Titanfall 2

Welcome back everyone. Today we’re reviewing Titanfall 2, which came out October 28th, brought to us by EA and Respawn Entertainment. Now, you may be thinking: “Hang on, a AAA game review? And not covered a year after the fact? You feeling okay?”

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Feeling better than that Titan down there, that’s for sure.

Yes. Yes actually. I’m feeling amazing, that’s why I’m writing this. Titanfall 2 has revitalized my love for the Military Shooter genre, the same way Battlefield 1 is reportedly doing for several others right now.

I’ll be honest, I wasn’t big on the fancy new mobility systems being plugged into shooter games when Advanced Warfare tried it… but I’m liking it much more after Titanfall 2. I’m not sure if that’s because the latter did a better job showing me the potential the system has, or I didn’t give it enough of a chance of my first try, or some combination, but I know I enjoy it now.

Enough about me, onto the game itself.

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Spoiler: I like it.

There’s a campaign this time around, so let me start by saying it was great, better than I ever expected from a multiplayer-focused FPS. It’s a little on the short side but the levels are mostly well-designed, giving you a number of weapons to use and obstacles to interact with. Players follow the story of one Jack Cooper, a Militia Rifleman whose dreams of becoming a Titan Pilot are granted in the cruelest way possible, as his mentor is cut down in front of him during a botched attack on an IMC installation. With his dying breath, Captain Lastimosa grants him use of his own Titan, named BT, leaving a dangerous mission in their hands. The overarching Militia-IMC conflict is reasonably interesting but I had more fun listening to the conversations between Jack and BT, the player often being able to choose 1 of 2 responses to BT’s statements and queries. The Campaign levels are especially pleasing to look at, with a variety of colors and a great deal of details thrown into each stage. The sound work is also good, with a variety of sounds to represent the different weapons and help convey their punchy-ness (or the literal punchy-ness of a Titan trying to swat an enemy pilot).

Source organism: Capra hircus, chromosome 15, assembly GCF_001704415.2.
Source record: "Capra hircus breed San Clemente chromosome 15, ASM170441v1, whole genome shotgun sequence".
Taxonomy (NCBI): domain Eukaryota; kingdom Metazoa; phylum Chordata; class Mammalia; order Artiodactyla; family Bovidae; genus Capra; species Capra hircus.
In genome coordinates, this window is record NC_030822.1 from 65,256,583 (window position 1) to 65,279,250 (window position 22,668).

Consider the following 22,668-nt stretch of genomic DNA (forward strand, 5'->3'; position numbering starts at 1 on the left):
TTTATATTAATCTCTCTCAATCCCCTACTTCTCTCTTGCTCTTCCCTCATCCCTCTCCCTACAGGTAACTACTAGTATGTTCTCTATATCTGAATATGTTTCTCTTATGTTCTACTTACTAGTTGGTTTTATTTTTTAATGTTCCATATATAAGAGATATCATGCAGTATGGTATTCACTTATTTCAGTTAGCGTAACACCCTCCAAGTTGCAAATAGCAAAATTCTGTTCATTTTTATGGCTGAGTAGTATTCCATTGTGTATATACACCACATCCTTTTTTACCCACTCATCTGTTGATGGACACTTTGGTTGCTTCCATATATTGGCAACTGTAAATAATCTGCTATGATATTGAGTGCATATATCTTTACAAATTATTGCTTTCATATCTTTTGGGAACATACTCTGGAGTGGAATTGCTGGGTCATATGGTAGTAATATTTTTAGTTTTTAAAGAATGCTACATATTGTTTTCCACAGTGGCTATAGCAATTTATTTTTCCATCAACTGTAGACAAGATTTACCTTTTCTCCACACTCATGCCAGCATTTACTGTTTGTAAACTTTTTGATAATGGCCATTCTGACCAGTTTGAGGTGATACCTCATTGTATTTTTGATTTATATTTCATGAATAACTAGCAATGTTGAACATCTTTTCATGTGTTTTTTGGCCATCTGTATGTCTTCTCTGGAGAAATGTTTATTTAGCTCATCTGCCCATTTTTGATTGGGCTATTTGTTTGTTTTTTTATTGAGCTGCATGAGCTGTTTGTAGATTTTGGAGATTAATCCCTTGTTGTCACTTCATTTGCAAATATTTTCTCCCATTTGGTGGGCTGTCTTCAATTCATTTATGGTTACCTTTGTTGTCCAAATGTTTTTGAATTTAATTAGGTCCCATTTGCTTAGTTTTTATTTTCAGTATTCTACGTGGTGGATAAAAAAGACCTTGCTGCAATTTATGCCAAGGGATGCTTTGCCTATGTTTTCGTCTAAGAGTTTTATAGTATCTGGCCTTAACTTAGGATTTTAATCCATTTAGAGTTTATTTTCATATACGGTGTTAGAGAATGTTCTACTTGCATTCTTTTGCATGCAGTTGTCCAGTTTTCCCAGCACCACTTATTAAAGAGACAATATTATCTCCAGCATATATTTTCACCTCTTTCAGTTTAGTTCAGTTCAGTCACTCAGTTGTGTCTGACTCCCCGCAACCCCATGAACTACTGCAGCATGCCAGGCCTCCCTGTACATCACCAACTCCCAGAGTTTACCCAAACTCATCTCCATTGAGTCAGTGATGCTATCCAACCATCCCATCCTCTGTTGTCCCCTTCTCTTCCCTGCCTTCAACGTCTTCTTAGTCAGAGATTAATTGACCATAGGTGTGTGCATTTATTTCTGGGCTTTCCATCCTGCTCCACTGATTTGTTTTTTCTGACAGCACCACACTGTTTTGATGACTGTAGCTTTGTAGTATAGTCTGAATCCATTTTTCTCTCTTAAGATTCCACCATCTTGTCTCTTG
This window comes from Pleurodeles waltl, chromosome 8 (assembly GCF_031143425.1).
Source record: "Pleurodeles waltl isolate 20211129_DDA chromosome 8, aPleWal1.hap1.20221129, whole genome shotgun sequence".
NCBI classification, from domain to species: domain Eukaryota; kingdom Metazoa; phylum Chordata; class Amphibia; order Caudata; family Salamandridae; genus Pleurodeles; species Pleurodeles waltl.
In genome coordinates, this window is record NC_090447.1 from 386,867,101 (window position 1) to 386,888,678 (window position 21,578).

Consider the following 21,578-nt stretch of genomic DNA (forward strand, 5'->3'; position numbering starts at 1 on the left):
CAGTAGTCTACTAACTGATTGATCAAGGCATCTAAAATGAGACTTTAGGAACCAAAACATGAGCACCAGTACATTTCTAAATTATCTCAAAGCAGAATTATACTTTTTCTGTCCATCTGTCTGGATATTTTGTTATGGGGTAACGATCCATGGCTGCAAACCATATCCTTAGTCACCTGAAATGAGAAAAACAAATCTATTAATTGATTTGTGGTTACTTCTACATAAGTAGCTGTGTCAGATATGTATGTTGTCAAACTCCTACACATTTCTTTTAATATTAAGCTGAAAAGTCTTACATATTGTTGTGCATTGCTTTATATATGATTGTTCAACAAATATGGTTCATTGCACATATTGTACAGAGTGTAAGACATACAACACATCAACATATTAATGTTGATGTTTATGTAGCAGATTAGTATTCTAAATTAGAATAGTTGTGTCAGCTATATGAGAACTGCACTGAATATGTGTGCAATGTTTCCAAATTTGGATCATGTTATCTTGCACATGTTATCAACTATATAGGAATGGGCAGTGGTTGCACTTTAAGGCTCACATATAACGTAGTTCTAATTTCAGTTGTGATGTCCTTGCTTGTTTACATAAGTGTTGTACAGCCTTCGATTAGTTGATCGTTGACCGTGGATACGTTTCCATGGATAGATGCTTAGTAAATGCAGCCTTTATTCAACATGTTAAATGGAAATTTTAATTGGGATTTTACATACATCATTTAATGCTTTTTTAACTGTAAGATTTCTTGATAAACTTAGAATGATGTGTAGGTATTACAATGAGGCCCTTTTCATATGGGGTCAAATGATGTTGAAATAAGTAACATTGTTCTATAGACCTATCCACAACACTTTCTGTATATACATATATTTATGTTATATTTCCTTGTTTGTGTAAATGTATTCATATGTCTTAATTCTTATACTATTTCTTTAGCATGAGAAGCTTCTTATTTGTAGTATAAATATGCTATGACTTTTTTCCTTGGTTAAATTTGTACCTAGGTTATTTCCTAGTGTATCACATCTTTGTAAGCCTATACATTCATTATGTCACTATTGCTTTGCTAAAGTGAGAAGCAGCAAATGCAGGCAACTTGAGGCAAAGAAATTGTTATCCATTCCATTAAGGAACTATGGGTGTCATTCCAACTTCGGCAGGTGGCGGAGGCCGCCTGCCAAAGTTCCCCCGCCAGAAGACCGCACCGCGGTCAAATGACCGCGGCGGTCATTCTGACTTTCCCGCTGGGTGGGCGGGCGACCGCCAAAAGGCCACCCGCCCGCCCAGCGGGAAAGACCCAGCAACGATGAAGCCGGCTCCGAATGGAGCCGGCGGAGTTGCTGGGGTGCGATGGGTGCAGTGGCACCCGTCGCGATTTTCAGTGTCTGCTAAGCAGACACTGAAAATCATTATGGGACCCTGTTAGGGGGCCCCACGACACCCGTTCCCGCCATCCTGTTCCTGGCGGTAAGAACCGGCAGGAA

The Multiplayer, being the real meat of the game, is no slouch either. The movement speeds have reportedly been slowed down a bit from Titanfall 1, and it seems a reasonable change, as players can be fast without being disorientingly so. There’s a slew of usual game modes, but the main draw is that all players can call in Titans after their gauge reaches 100%, also gaining a Boost of some sort at some percentage prior. Normally I’d be concerned about this, but it’s more akin to a CoD support streak than a kill-based one, so every player is going to get their Titan, and with it a chance to turn the tables, eventually. I’ll also say that it’s not the end of the world if the enemy gets Titans first, as a capable pilot can thoroughly harass and even kill one given time, through specific weapons and ordnance or just climbing aboard and ripping their batteries out. Additionally, Titans can only access so much of the map, so a full team of Titans is going to have no easy way to get at the other team as the latter pours gunfire and grenades into them from every angle.

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The setpieces in the campaign are great.

I’ll also say the weapon design is a much appreciated refinement of other shooter games. Instead of having a dozen guns that are all variations of the same few archetypes (Lookin’ at you, Black Ops 1!), Titanfall 2 has a much shorter list of armaments and weapon attachments that don’t completely shred the balance like Grip and Rapid Fire did in MW3. There’s still some frustrating combinations, which I’m going to touch on later, but I appreciate that they worked to decrease the number of them.